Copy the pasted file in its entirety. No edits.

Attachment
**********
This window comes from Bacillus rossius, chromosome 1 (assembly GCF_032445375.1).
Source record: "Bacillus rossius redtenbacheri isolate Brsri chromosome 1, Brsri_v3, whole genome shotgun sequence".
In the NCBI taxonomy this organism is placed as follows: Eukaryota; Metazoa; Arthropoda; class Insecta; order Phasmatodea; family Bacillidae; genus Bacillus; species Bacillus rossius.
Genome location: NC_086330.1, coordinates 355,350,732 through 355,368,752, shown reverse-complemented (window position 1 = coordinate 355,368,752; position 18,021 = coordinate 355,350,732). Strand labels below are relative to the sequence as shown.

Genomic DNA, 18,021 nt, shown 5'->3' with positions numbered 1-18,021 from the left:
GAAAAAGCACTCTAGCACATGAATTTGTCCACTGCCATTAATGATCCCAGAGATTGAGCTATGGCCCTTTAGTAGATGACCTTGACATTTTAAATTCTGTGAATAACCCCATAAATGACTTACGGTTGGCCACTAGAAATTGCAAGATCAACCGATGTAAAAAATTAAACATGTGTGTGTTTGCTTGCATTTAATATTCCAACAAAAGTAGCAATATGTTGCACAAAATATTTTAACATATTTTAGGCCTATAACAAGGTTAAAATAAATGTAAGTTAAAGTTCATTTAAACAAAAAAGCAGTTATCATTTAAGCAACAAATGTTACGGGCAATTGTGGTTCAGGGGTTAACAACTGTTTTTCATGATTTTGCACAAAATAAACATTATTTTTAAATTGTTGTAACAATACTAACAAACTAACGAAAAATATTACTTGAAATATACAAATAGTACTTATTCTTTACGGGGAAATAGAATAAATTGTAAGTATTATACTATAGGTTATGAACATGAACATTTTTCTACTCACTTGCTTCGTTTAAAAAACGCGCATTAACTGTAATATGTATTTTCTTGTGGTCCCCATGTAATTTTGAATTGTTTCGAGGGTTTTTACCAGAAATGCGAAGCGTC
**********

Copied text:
This window comes from Bacillus rossius, chromosome 1 (assembly GCF_032445375.1).
Source record: "Bacillus rossius redtenbacheri isolate Brsri chromosome 1, Brsri_v3, whole genome shotgun sequence".
In the NCBI taxonomy this organism is placed as follows: Eukaryota; Metazoa; Arthropoda; class Insecta; order Phasmatodea; family Bacillidae; genus Bacillus; species Bacillus rossius.
Genome location: NC_086330.1, coordinates 355,350,732 through 355,368,752, shown reverse-complemented (window position 1 = coordinate 355,368,752; position 18,021 = coordinate 355,350,732). Strand labels below are relative to the sequence as shown.

Genomic DNA, 18,021 nt, shown 5'->3' with positions numbered 1-18,021 from the left:
GAAAAAGCACTCTAGCACATGAATTTGTCCACTGCCATTAATGATCCCAGAGATTGAGCTATGGCCCTTTAGTAGATGACCTTGACATTTTAAATTCTGTGAATAACCCCATAAATGACTTACGGTTGGCCACTAGAAATTGCAAGATCAACCGATGTAAAAAATTAAACATGTGTGTGTTTGCTTGCATTTAATATTCCAACAAAAGTAGCAATATGTTGCACAAAATATTTTAACATATTTTAGGCCTATAACAAGGTTAAAATAAATGTAAGTTAAAGTTCATTTAAACAAAAAAGCAGTTATCATTTAAGCAACAAATGTTACGGGCAATTGTGGTTCAGGGGTTAACAACTGTTTTTCATGATTTTGCACAAAATAAACATTATTTTTAAATTGTTGTAACAATACTAACAAACTAACGAAAAATATTACTTGAAATATACAAATAGTACTTATTCTTTACGGGGAAATAGAATAAATTGTAAGTATTATACTATAGGTTATGAACATGAACATTTTTCTACTCACTTGCTTCGTTTAAAAAACGCGCATTAACTGTAATATGTATTTTCTTGTGGTCCCCATGTAATTTTGAATTGTTTCGAGGGTTTTTACCAGAAATGCGAAGCGTC